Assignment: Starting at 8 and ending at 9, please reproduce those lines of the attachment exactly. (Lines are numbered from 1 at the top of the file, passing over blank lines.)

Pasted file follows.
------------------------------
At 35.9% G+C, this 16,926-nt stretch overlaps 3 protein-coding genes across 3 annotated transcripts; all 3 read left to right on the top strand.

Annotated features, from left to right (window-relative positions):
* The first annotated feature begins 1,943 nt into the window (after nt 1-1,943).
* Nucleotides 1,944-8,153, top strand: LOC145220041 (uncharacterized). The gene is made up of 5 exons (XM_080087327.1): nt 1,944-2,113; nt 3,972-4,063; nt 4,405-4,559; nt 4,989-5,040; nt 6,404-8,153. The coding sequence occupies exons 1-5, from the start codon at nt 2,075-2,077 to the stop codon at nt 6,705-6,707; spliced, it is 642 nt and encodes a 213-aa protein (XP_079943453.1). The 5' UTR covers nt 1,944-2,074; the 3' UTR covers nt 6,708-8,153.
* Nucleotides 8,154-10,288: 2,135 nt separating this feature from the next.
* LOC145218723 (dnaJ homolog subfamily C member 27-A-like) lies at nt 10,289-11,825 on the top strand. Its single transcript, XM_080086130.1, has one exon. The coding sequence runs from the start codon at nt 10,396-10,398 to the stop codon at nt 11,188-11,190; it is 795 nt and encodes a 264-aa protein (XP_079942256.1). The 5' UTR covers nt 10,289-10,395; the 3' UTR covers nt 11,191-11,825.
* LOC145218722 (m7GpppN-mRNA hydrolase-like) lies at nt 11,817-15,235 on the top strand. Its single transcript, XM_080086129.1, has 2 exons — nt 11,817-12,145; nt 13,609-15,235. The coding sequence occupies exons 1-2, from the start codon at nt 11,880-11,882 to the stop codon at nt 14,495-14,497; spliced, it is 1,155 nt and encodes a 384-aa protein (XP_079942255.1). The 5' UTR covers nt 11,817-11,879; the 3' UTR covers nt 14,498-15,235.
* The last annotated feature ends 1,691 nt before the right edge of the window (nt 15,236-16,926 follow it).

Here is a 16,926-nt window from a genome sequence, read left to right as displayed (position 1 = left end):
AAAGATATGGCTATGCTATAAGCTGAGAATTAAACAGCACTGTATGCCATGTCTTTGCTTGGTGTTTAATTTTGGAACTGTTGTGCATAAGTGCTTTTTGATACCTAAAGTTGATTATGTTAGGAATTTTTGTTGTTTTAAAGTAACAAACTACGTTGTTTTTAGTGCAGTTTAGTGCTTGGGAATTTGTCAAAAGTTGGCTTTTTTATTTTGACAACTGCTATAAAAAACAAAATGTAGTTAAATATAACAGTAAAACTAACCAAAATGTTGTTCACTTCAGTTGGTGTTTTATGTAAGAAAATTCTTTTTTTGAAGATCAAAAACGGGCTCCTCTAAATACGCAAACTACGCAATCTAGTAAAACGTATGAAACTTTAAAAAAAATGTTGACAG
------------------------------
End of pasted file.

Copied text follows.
* The last annotated feature ends 1,691 nt before the right edge of the window (nt 15,236-16,926 follow it).

Here is a 16,926-nt window from a genome sequence, read left to right as displayed (position 1 = left end):